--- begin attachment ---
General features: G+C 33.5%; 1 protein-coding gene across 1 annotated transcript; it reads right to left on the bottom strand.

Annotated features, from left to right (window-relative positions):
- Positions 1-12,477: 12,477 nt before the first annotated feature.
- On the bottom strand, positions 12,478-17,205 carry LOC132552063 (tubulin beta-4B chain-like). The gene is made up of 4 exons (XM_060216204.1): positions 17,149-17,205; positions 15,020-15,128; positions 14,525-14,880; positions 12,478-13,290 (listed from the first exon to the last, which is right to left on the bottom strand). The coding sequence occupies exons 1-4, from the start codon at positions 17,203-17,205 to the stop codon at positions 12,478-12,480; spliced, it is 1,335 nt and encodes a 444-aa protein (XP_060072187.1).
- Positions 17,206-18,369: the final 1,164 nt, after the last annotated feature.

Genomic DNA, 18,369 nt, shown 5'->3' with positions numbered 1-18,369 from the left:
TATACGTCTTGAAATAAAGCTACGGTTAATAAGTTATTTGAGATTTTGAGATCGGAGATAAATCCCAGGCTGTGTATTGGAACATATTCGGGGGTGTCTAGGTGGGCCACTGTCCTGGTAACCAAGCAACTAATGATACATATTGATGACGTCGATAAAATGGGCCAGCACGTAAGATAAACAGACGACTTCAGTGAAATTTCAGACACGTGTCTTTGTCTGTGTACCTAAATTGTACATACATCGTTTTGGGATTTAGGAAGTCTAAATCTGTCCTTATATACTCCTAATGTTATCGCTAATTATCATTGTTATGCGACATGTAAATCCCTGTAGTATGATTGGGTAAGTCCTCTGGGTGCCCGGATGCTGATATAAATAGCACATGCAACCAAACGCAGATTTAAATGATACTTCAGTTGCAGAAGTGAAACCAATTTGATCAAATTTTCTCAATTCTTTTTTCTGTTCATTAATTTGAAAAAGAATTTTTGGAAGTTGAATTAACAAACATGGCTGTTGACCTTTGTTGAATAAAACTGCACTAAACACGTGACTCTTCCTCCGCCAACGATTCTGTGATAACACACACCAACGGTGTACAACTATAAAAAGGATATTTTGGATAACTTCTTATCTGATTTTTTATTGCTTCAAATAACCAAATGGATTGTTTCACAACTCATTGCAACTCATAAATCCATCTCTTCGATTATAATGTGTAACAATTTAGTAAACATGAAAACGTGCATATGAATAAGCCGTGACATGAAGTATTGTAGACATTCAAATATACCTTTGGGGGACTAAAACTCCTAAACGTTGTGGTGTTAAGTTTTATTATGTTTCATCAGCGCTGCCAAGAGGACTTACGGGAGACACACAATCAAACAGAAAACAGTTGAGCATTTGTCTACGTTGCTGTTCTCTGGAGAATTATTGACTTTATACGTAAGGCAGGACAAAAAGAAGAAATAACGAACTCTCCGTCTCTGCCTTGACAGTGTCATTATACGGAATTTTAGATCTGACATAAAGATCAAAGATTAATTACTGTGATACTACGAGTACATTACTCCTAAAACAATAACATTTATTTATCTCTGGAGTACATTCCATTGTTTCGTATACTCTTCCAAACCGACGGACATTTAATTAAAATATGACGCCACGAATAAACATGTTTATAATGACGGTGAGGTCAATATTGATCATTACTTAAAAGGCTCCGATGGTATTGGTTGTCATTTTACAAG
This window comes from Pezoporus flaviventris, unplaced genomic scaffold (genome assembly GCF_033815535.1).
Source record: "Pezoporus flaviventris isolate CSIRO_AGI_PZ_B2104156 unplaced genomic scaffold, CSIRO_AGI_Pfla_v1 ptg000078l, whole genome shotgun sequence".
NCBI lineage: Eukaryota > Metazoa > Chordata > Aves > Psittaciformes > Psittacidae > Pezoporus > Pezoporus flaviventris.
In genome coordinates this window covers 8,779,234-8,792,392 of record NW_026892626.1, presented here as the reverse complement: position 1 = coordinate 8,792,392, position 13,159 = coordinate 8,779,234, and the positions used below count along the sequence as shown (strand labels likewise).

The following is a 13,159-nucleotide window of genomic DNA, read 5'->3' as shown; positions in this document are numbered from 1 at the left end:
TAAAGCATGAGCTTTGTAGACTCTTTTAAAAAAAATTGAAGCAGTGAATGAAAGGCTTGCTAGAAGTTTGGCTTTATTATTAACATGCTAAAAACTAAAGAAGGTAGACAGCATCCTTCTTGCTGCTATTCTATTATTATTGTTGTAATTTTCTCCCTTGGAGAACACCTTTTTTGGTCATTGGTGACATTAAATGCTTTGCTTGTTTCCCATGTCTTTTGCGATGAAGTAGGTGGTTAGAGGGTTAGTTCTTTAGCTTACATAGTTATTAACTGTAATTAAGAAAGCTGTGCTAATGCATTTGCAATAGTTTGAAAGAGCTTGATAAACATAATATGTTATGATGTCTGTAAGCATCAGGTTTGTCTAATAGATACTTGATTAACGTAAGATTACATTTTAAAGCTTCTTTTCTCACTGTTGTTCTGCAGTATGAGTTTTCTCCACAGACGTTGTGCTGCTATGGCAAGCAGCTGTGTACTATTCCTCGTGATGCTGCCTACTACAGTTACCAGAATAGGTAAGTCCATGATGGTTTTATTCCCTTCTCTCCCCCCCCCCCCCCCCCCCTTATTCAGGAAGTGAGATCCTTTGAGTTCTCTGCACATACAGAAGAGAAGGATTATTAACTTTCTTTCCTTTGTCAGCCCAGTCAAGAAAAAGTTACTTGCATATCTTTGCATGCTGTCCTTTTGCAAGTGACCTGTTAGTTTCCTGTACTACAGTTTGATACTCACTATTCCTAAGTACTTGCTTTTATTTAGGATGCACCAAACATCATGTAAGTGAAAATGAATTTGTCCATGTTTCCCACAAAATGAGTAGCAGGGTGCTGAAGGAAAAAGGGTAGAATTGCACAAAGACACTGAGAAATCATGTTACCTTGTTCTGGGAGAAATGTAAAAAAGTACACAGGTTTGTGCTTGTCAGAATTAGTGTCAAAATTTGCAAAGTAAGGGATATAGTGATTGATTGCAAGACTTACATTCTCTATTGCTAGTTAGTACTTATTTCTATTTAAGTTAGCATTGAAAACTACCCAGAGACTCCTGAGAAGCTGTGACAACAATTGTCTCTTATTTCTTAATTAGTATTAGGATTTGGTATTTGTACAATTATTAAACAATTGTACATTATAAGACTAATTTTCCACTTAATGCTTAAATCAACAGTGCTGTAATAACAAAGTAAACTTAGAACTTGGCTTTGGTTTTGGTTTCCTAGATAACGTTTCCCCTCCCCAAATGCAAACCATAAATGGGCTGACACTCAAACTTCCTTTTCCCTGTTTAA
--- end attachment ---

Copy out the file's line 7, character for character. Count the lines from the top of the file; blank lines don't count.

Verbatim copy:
TATACGTCTTGAAATAAAGCTACGGTTAATAAGTTATTTGAGATTTTGAGATCGGAGATAAATCCCAGGCTGTGTATTGGAACATATTCGGGGGTGTCTAGGTGGGCCACTGTCCTGGTAACCAAGCAACTAATGATACATATTGATGACGTCGATAAAATGGGCCAGCACGTAAGATAAACAGACGACTTCAGTGAAATTTCAGACACGTGTCTTTGTCTGTGTACCTAAATTGTACATACATCGTTTTGGGATTTAGGAAGTCTAAATCTGTCCTTATATACTCCTAATGTTATCGCTAATTATCATTGTTATGCGACATGTAAATCCCTGTAGTATGATTGGGTAAGTCCTCTGGGTGCCCGGATGCTGATATAAATAGCACATGCAACCAAACGCAGATTTAAATGATACTTCAGTTGCAGAAGTGAAACCAATTTGATCAAATTTTCTCAATTCTTTTTTCTGTTCATTAATTTGAAAAAGAATTTTTGGAAGTTGAATTAACAAACATGGCTGTTGACCTTTGTTGAATAAAACTGCACTAAACACGTGACTCTTCCTCCGCCAACGATTCTGTGATAACACACACCAACGGTGTACAACTATAAAAAGGATATTTTGGATAACTTCTTATCTGATTTTTTATTGCTTCAAATAACCAAATGGATTGTTTCACAACTCATTGCAACTCATAAATCCATCTCTTCGATTATAATGTGTAACAATTTAGTAAACATGAAAACGTGCATATGAATAAGCCGTGACATGAAGTATTGTAGACATTCAAATATACCTTTGGGGGACTAAAACTCCTAAACGTTGTGGTGTTAAGTTTTATTATGTTTCATCAGCGCTGCCAAGAGGACTTACGGGAGACACACAATCAAACAGAAAACAGTTGAGCATTTGTCTACGTTGCTGTTCTCTGGAGAATTATTGACTTTATACGTAAGGCAGGACAAAAAGAAGAAATAACGAACTCTCCGTCTCTGCCTTGACAGTGTCATTATACGGAATTTTAGATCTGACATAAAGATCAAAGATTAATTACTGTGATACTACGAGTACATTACTCCTAAAACAATAACATTTATTTATCTCTGGAGTACATTCCATTGTTTCGTATACTCTTCCAAACCGACGGACATTTAATTAAAATATGACGCCACGAATAAACATGTTTATAATGACGGTGAGGTCAATATTGATCATTACTTAAAAGGCTCCGATGGTATTGGTTGTCATTTTACAAG